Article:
Main Line Forum, the popular lecture series whose speakers have ranged from top political analysts to Broadway producers, has been canceled, the victim of escalating speaker fees and dwindling attendance, the organizers have announced. The program had suffered serious financial losses over the last several years and could no longer afford to pay high speaker fees, which this year averaged $5,000 to $6,000, said Richard Berkof, Forum chairman. "Speaker fees have escalated at a much higher rate than we can, in all conscience, raise the ticket prices," Berkof said.
NEWS
February 16, 1992 | By Michael Lear-Olimpi, SPECIAL TO THE INQUIRER
The home front in World War II is the focus of a free public lecture series at Camden County College's Blackwood campus on Wednesday evenings through April 1. "World War II Comes to America: The Experiences of Ordinary Citizens from G.I. Joe to Rosie the Riveter" explores life in the United States before and during the conflict. The next lecture will be "Blacks in the World War II Era" by Raymond Wolters, professor of history at the University of Delaware. His talk will take place at 7:30 p.m. on Wednesday in the Dennis Flyer Memorial Theatre.
NEWS
February 24, 1991 | By Dan Cornwell, Special to The Inquirer
Professor Gabor S. Boritt of Gettysburg College will deliver the first in a semiannual series of history lectures at the Haverford School on Lancaster Avenue in Haverford at 8 p.m. March 4. The topic of the lecture will be "Punch Lincoln: The British Humor Magazine Looks at the American Civil War President. " Boritt's lecture is a part of a larger emphasis the school has placed in recent months on Civil War history in honor of its late headmaster, Davis R. Parker. Parker, who was a Civil War enthusiast, died in 1989, two years after retiring from his post at the school and moving to Gettysburg with his wife, Jane.
NEWS
April 13, 2004 | By Martha Woodall INQUIRER STAFF WRITER
An array of high-powered women who are tops in their fields will share details of their professional lives and describe their efforts to balance career and family in a series of talks beginning this week at Springside School in Chestnut Hill. The public lecture series will be the highlight of a yearlong celebration marking the 125th anniversary of the city's oldest private school for girls. Titled "Illuminating Women," the speaker series will include U.S. Supreme Court Justice Sandra Day O'Connor; Amy Gutmann, president-elect of the University of Pennsylvania; and international opera star Frederica von Stade.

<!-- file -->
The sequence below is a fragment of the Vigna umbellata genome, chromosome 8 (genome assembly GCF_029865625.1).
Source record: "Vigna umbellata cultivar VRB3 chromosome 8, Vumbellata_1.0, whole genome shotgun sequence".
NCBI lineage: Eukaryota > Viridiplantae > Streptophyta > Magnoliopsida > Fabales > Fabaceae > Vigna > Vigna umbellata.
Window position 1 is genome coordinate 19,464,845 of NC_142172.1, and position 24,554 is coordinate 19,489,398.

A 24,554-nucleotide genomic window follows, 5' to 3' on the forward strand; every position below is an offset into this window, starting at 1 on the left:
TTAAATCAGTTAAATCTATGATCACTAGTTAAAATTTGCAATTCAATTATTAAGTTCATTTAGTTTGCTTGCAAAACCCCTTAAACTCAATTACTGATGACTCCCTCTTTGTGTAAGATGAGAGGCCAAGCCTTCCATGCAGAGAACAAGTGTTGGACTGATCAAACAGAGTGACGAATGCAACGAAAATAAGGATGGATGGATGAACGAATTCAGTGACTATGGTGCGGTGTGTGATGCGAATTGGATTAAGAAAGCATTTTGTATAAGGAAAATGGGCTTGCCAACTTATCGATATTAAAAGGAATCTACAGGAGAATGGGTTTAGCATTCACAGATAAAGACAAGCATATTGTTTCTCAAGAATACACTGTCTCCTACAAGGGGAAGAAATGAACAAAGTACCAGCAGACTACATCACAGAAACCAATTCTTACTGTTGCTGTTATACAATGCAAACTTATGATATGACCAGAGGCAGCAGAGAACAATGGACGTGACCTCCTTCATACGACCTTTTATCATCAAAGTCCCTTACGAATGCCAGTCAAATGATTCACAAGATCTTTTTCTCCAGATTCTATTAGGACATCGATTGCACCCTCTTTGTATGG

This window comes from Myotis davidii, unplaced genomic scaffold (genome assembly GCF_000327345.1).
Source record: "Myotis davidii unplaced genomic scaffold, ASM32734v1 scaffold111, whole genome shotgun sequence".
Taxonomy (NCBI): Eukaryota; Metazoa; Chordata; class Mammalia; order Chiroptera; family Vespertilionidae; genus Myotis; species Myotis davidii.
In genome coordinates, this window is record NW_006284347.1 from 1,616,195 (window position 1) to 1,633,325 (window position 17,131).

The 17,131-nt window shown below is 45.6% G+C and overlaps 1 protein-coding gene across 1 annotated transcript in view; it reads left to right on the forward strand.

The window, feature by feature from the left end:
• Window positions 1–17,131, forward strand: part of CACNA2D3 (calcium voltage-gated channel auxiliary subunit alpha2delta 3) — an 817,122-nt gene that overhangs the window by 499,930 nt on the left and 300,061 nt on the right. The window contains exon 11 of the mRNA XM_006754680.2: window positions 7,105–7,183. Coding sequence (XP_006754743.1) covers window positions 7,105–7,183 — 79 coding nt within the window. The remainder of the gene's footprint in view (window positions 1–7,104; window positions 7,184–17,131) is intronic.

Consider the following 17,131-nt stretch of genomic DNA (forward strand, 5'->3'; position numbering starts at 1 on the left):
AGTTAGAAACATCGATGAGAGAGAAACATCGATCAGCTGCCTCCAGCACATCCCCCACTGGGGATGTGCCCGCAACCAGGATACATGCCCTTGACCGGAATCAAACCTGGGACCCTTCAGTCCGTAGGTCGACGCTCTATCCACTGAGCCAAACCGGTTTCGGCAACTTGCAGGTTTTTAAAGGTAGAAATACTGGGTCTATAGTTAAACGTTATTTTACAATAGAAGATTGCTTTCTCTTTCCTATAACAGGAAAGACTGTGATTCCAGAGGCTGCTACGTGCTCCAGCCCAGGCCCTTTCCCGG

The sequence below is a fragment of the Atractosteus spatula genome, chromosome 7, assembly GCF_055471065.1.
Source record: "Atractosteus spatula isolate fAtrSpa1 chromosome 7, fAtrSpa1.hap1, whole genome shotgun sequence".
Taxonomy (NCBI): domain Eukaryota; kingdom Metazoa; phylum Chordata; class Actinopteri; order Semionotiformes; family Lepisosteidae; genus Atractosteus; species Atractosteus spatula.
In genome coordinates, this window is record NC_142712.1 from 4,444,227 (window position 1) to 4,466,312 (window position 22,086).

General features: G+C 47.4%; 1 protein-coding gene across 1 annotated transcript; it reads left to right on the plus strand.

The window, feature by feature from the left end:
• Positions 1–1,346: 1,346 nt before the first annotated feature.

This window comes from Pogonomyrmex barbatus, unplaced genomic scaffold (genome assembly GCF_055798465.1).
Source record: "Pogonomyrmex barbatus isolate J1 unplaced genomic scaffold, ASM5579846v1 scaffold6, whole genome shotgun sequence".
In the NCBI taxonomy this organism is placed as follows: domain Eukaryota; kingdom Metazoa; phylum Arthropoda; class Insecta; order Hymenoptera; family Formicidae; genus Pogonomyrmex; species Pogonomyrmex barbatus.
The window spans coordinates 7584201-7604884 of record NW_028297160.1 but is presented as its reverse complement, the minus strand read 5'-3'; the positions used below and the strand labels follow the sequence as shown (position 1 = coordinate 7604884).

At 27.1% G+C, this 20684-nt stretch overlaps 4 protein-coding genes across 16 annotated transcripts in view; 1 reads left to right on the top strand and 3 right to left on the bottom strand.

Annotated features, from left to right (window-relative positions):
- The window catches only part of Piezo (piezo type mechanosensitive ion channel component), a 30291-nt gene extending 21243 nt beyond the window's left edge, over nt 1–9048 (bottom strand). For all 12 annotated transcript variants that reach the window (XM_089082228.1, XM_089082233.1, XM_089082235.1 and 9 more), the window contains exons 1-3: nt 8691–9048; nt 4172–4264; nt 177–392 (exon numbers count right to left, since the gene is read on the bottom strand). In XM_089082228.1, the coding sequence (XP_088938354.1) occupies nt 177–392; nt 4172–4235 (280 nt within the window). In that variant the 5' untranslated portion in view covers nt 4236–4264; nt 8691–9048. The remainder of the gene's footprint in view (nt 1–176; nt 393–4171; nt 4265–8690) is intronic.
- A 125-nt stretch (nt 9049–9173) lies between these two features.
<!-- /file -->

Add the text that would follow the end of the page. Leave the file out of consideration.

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ARTICLES BY DATE
NEWS
March 10, 2016 | By Mike Newall, Columnist
If Jim Mundy had it his way, we'd toss the Liberty Bell into the Delaware, and dig up Ben Franklin and send him back to Boston. "Ben Franklin is this black hole," Mundy said while standing in the soft light of the Union League's Lincoln Room. "It just worked out that way. He sucked up all the rest of Philadelphia history. "If it doesn't have to do with Ben Franklin and the Liberty Bell, it doesn't matter. " Mundy is the director of education and programming at the Union League, a preeminent authority on Philadelphia history, and an exceedingly gracious man. He is not actually advocating for the exhumation of our most beloved founding father.
NEWS
January 12, 2013
A graveside service was held Thursday, Jan. 3, in Gotha, Fla., for Edith R. Helman, 86, a former Media resident who died Tuesday, Jan. 1, of a series of strokes in a care facility in Orlando. Known as Edie, Mrs. Helman was born in Lodz, Poland. Her family moved to Havana and later to Minneapolis. Mrs. Helman graduated from the University of Minnesota and returned for a master's degree in physiological chemistry. She married Emil Helman the day after graduation; they later divorced.
NEWS
February 24, 2012 | McCLATCHY NEWSPAPERS
MIAMI - Bob Green, a onetime radio DJ who married pop singer and Miss Oklahoma Anita Bryant, was found dead Jan. 26 in his Miami Beach home. He was 80. Green managed his wife's rise to stardom as an entertainer and Florida citrus spokeswoman, then followed her into anti-gay activism, which ultimately destroyed their careers - and marriage in 1980. For more than 30 years, Green lived quietly, alone and resentful. "Bob internalized a lot of his own anger and frustration and disappointments," Bryant, 71, said Wednesday.